Even the smallest of leaks can become a large problem given the right circumstances. Protecting your home or business from potential water damage can be as simple as enforcing good home maintenance and a few proactive measures. Running appliances only while you are home and turning the main water supply off while on vacation are two ways to avoid a long term leak. If a helpful neighbor or family member is willing to keep an eye on your home while you are gone, they can recognize if a water damage occurs early on and help avoid it becoming a much larger loss. Check appliance hoses, particularly behind washing machines, and replace steel-braided hoses with more durable rubber ones. Replacing broken tiles in showers or on the floor, which allow water to leak through, and occasional regrouting are always a good idea. All too often, water damages are the result of a burst pipe due to excessive water pressure. An inexpensive gauge can measure the water pressure in your home or business to ensure that it is between 60 and 80 PSI (pounds per square inch). Make sure to check that existing gauges are in working order and replace them when necessary.
If water damage does occur, take immediate action by shutting off the water supply, removing wet items and calling a professional. Stay out of rooms where ceilings are sagging from retained water and leave all electrical appliances turned off. Placing wood blocks or even aluminum foil under furnishings that are too large for you to move will help avoid rust and staining of the carpet. Towels can be used to soak up standing water, however, be sure not to leave them in place and remove them as soon as they are saturated. Most importantly, be aware of sentimental items and valuables. Carpets, ceilings, walls and furniture can be replaced but these items cannot.
There are some tell-tale signs that water damage is in the process of happening or has already happened. Drywall, wood flooring and other porous building materials readily absorb water. These materials will feel soft or spongy if they’ve been affected by water. Wood flooring will buckle, finishing will be ruined and vinyl flooring, among others, will bubble up. Peeling paint, drywall tape, and wallpaper are also a red flag. Be aware of changes in color, usually dark spots, on ceilings, walls, and carpeting or in some cases furniture. Drywall nails have been known to slightly pop out of drywall due to moisture and rust spots around the nails are not uncommon. In addition to these signs detectable by touch and sight, smell and sound are also keys in detecting water damage. If water has been present for long enough a musty odor may become noticeable due to developing mold growth. In ideal circumstances mold will begin to grow in as little as 72 hours. An audible sign, which is most detectable during active water damages, is the sound that water can make when running through a home or business’s walls or floors. It may sound like anything from a dripping to a rushing or even scratching sound. Some of these water damage signs are also examples of secondary damage which can occur if water damage is not addressed promptly and mitigation by a professional is delayed.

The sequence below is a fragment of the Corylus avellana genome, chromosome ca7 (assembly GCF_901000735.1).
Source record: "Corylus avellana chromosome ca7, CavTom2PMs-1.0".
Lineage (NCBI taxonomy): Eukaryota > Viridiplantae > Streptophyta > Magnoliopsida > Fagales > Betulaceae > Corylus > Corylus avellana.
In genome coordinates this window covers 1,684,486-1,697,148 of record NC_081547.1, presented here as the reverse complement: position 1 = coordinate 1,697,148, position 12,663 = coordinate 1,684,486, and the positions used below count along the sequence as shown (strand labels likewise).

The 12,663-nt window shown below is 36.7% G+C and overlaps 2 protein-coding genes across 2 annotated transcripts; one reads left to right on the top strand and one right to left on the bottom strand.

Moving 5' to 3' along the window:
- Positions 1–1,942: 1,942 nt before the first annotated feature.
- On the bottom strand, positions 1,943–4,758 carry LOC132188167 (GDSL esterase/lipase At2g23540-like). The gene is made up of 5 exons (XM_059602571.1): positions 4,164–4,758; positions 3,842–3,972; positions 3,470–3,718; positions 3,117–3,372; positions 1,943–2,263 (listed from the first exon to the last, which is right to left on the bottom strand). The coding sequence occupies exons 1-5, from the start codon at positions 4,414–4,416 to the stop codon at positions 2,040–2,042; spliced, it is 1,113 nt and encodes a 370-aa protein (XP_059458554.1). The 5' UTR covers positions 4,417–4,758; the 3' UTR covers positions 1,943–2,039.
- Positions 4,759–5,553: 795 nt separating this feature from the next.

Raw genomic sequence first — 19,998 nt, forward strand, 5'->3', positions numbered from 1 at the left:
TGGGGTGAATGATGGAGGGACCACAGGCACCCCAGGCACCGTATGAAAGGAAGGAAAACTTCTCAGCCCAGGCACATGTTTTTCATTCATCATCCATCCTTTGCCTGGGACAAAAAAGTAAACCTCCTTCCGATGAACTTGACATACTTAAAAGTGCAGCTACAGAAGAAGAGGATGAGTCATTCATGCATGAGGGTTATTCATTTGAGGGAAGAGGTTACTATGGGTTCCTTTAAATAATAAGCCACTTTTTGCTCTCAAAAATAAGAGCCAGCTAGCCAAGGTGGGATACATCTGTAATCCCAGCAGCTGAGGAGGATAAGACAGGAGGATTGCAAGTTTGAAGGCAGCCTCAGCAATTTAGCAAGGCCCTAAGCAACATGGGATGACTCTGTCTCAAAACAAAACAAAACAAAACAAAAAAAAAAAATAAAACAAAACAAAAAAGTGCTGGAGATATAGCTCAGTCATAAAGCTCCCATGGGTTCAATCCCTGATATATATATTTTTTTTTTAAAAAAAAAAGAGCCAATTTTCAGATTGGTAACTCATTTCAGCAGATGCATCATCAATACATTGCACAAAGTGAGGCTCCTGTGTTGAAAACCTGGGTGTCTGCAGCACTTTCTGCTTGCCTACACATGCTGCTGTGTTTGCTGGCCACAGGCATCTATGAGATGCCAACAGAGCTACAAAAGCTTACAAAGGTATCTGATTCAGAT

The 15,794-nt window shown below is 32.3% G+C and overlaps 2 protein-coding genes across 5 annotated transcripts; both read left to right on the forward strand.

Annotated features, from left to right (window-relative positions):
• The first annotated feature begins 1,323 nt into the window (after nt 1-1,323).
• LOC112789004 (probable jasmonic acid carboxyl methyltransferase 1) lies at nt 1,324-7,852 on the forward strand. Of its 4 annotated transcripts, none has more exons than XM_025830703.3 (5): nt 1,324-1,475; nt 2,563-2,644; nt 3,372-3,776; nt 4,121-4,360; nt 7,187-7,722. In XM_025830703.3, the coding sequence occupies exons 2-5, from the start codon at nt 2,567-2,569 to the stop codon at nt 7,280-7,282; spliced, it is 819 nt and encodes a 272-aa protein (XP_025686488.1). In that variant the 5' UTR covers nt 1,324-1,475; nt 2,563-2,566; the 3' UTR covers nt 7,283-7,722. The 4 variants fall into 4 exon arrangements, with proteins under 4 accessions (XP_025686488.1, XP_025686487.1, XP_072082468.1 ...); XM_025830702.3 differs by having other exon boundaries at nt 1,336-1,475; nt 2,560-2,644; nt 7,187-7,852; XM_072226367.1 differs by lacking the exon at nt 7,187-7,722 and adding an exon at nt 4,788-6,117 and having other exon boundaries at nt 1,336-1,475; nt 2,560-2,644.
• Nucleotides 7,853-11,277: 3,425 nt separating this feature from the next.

Acting quickly can minimize damage drastically and calling a professional to evaluate the loss and begin the mitigation process is the first step. Be sure to inform your emergency mitigation provider of the extent of the damage. Things like the origin of the water and if the leak has been stopped, which areas are affected, and any safety concerns will help the mitigation team be better prepared to immediately begin the dry-down process upon arrival to your home or business. Water damage, if left unattended and not properly dried, can result in mold growth and/or structural failure among other secondary damages.